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Collective Voice Campaigns officer — our approach

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Thanks for your interest in the Campaigns officer position.

We’re a small organisation with a big mission. We want anyone in England with a drug or alcohol problem to be able to access effective, evidence-based and person-centred support.

As Director I try to play to our strengths as much as possible: we are small but that also means we are agile and can move re-actively to seize opportunity. This requires flexibility. Our work covers everything from organising learning events to informal intelligence gathering conversations with local authority commissioners; writing policy briefings to developing new social media approaches.

As a small organisation collaboration is not just an attractive option but a necessary condition of our flourishing. We’re not big enough to do all the heavy lifting ourselves so we work with partners like the NHS Substance Misuse Providers AllianceAlcohol Change UK and Making Every Adult Matter to line up shared policy and campaigning priorities.

Collaboration of course means relationship building. Whether we’re drafting a finely-crafted policy submission to a Select Committee, bringing together experts in opioid substitute therapy to share good practice, co-facilitating a focus group with an expert with lived experience of multiple disadvantage or building relationships with senior officials at the Home Office, good people skills are a must.

Meeting at Cranstoun’s Pavilions service in Brighton — and Caroline Lucas MP

We think in systems as a way to navigate complexity. Just think about the different agendas which interact to shape our priorities. Funding and commissioning of substance use services moved in 2012/3 from NHS Clinical Commissioning Groups to local government public health teams. What does this paradigm shift mean for treatment and recovery? Who are the brokers of power at a local level and what does it mean that some of them are democratically accountable? And in the domain of policy: is it OK to yoke the issue of drug use to offending if it unlocks essential resource for support? Or does that run the risk of entrenching stigma in society against people who use drugs? And how on earth can we line up policy agenda from the worlds of substance use, homelessness, mental health, criminal justice, domestic abuse, social exclusion and trauma to form a complementary whole which makes the world a better place?

As an organisation working to make the world a better place for some of this country’s most vulnerable citizens, everyone working on CV’s small team must be driven by the engine of genuine commitment to social justice.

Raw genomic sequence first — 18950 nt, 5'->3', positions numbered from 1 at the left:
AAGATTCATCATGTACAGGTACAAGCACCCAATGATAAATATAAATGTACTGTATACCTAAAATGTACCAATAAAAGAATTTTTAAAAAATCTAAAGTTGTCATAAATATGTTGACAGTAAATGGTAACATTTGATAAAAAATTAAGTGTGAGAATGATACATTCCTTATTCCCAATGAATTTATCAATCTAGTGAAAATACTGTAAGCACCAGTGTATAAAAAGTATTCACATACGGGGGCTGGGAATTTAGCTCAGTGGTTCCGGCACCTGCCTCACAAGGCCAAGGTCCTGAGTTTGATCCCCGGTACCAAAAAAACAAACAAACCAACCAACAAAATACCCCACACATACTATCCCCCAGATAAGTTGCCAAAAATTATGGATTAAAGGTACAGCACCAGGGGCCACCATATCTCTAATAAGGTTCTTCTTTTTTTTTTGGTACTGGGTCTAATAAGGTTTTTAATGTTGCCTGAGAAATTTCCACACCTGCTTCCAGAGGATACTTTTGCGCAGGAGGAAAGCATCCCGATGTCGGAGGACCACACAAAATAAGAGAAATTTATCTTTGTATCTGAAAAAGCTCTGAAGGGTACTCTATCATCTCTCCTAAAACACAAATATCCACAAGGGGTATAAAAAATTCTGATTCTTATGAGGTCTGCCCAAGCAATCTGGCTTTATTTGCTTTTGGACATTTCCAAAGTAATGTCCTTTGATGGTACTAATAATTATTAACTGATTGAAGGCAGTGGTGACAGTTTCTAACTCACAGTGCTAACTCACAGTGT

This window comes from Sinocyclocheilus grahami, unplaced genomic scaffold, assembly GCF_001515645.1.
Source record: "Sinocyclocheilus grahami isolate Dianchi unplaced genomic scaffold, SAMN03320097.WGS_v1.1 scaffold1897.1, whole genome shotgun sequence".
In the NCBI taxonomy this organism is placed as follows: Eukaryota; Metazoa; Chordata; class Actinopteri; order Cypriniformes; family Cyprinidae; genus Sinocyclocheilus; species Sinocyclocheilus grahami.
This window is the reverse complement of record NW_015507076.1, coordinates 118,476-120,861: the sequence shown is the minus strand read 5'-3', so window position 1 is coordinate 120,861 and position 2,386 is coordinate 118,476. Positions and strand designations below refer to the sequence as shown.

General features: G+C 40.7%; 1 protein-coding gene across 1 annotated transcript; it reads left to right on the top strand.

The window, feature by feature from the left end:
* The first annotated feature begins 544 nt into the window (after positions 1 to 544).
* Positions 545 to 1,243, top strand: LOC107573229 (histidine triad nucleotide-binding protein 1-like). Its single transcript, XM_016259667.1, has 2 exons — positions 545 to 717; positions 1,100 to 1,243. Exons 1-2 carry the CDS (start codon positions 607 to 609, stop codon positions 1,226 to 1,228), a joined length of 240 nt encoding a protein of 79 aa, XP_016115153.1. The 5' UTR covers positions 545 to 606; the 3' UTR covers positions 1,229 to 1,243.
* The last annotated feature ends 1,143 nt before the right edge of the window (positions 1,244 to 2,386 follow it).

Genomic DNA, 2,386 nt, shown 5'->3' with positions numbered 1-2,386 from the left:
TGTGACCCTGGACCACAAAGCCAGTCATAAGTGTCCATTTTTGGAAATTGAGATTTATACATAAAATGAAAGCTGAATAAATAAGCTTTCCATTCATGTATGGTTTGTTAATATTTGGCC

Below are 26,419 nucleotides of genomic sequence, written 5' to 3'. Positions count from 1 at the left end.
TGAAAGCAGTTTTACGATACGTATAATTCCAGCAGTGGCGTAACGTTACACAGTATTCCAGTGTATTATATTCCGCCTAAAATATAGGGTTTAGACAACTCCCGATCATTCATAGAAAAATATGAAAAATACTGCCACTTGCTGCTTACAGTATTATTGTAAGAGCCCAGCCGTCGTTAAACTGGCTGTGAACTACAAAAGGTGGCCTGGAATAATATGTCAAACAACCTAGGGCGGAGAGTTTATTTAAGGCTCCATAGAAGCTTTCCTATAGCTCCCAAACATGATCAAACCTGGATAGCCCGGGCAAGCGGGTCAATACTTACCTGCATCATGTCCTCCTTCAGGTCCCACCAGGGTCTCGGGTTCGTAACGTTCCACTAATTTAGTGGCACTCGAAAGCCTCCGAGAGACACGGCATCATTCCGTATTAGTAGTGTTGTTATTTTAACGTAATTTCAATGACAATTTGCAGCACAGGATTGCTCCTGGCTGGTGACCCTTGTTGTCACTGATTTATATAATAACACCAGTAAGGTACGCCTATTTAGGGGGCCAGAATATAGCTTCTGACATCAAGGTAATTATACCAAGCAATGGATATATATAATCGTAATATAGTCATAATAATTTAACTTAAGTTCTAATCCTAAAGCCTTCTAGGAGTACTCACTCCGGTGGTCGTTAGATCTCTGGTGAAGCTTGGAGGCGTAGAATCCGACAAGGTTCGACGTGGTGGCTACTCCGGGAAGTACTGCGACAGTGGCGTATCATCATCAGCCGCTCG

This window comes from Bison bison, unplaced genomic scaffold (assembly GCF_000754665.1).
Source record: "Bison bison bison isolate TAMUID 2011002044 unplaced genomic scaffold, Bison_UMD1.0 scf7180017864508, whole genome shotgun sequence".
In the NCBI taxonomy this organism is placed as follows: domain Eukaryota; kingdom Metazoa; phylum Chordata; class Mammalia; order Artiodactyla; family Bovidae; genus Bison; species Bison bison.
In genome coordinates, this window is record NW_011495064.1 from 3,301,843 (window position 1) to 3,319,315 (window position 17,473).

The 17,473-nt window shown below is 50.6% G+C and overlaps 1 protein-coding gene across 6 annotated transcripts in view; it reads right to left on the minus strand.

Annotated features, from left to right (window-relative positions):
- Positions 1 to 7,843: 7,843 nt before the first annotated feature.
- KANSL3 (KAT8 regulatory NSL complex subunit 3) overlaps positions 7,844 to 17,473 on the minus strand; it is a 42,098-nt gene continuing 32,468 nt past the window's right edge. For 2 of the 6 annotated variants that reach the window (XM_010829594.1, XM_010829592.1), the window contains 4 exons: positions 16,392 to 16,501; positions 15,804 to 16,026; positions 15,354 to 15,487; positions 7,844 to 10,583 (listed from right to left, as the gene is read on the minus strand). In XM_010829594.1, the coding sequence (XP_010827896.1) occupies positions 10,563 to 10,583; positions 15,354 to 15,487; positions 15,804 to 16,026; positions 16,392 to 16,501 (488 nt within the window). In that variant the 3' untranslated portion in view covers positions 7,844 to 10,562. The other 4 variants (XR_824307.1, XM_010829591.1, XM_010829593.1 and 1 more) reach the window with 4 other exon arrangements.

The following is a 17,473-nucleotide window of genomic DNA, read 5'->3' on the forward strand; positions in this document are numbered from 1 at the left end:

Lastly, I am keen to cultivate a culture of learning within the organisation which prizes the pursuit of knowledge, learning and discussion. Anyone working for CV would have ample time to develop their knowledge and skills in both formal and informal ways.

So what does that mean for the officer post? Well, whoever is appointed can look forward to a job that’s varied and intellectually challenging. The right person could use it to turbo-charge their career in policy, advocacy, public affairs, communications or campaigns.

Although a small organisation of just these two roles we are highly visible and enjoy access to senior decision-makers in central government as well as other key actors such as local government commissioners, directors of public health and the royal colleges. As Director I invest a lot of energy in outward facing activity — frequently speaking at conferences and building bridges with people across the relevant parts of the system — which means I need a calm and resourceful right-hand to keep everything ticking over.

Meeting Professor Francisco Thoumi from the UN’s International Narcotics Control Board

A typical week could see you:

  • Working on a policy submission to the Home Office or Department of Health and Social Care outlining, detailing our position on some knotty issues
  • Leading on our social media, tweeting a mix of reactive and proactive content
  • Attending a learning event run by another advocacy charity or Public Health England
  • A coffee with a campaigns or policy officer in a partner organisation to get to know them, or perhaps a junior civil servant
  • Organising and administrating a CV event some months in the future
  • Inputting and reviewing some data to support an ongoing project

On a more practical note we are hosted by the national charity for families affected by drugs and alcohol Adfam, so sit in a busy and friendly office full of people committed to positive social change.

If this sounds up your street then please apply! No applicant will possess every single attribute and experience on the JD — if it speak to you then go for it. And feel free to contact me with any questions.

I look forward to hearing from you.


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Collective Voice is the national charity working to improve England’s drug and alcohol treatment and recovery systems